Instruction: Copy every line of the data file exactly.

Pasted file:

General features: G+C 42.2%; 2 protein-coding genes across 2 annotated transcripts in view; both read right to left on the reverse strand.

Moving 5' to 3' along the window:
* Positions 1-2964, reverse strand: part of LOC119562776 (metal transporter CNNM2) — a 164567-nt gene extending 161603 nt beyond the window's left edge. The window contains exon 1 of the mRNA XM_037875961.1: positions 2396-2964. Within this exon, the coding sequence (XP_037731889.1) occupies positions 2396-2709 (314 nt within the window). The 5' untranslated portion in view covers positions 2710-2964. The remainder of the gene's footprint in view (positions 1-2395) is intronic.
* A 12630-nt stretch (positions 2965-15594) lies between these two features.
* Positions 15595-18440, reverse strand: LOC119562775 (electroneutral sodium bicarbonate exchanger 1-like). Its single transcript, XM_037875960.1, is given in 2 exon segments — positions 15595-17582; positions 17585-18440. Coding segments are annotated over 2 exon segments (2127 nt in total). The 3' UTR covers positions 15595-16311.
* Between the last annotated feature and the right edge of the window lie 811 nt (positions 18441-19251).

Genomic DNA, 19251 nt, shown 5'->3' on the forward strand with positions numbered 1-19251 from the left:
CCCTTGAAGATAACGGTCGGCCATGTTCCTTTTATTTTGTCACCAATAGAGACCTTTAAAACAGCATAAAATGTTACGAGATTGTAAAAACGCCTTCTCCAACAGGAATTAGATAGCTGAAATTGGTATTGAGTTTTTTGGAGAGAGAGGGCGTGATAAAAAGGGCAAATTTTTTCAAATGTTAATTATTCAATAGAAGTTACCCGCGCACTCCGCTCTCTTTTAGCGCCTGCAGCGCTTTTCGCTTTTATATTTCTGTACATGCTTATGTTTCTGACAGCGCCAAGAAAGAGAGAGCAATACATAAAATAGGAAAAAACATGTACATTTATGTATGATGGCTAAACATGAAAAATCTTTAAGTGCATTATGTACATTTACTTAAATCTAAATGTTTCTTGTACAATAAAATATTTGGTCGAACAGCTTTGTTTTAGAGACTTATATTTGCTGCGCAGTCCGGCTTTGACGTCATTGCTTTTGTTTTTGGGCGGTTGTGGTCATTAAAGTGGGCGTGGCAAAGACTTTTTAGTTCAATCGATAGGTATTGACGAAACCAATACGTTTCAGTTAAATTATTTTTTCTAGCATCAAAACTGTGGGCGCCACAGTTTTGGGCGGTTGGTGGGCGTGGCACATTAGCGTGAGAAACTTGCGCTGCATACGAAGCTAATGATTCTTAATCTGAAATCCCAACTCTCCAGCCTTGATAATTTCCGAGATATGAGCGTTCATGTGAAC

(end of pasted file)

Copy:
General features: G+C 42.2%; 2 protein-coding genes across 2 annotated transcripts in view; both read right to left on the reverse strand.

Moving 5' to 3' along the window:
* Positions 1-2964, reverse strand: part of LOC119562776 (metal transporter CNNM2) — a 164567-nt gene extending 161603 nt beyond the window's left edge. The window contains exon 1 of the mRNA XM_037875961.1: positions 2396-2964. Within this exon, the coding sequence (XP_037731889.1) occupies positions 2396-2709 (314 nt within the window). The 5' untranslated portion in view covers positions 2710-2964. The remainder of the gene's footprint in view (positions 1-2395) is intronic.
* A 12630-nt stretch (positions 2965-15594) lies between these two features.
* Positions 15595-18440, reverse strand: LOC119562775 (electroneutral sodium bicarbonate exchanger 1-like). Its single transcript, XM_037875960.1, is given in 2 exon segments — positions 15595-17582; positions 17585-18440. Coding segments are annotated over 2 exon segments (2127 nt in total). The 3' UTR covers positions 15595-16311.
* Between the last annotated feature and the right edge of the window lie 811 nt (positions 18441-19251).

Genomic DNA, 19251 nt, shown 5'->3' on the forward strand with positions numbered 1-19251 from the left:
CCCTTGAAGATAACGGTCGGCCATGTTCCTTTTATTTTGTCACCAATAGAGACCTTTAAAACAGCATAAAATGTTACGAGATTGTAAAAACGCCTTCTCCAACAGGAATTAGATAGCTGAAATTGGTATTGAGTTTTTTGGAGAGAGAGGGCGTGATAAAAAGGGCAAATTTTTTCAAATGTTAATTATTCAATAGAAGTTACCCGCGCACTCCGCTCTCTTTTAGCGCCTGCAGCGCTTTTCGCTTTTATATTTCTGTACATGCTTATGTTTCTGACAGCGCCAAGAAAGAGAGAGCAATACATAAAATAGGAAAAAACATGTACATTTATGTATGATGGCTAAACATGAAAAATCTTTAAGTGCATTATGTACATTTACTTAAATCTAAATGTTTCTTGTACAATAAAATATTTGGTCGAACAGCTTTGTTTTAGAGACTTATATTTGCTGCGCAGTCCGGCTTTGACGTCATTGCTTTTGTTTTTGGGCGGTTGTGGTCATTAAAGTGGGCGTGGCAAAGACTTTTTAGTTCAATCGATAGGTATTGACGAAACCAATACGTTTCAGTTAAATTATTTTTTCTAGCATCAAAACTGTGGGCGCCACAGTTTTGGGCGGTTGGTGGGCGTGGCACATTAGCGTGAGAAACTTGCGCTGCATACGAAGCTAATGATTCTTAATCTGAAATCCCAACTCTCCAGCCTTGATAATTTCCGAGATATGAGCGTTCATGTGAAC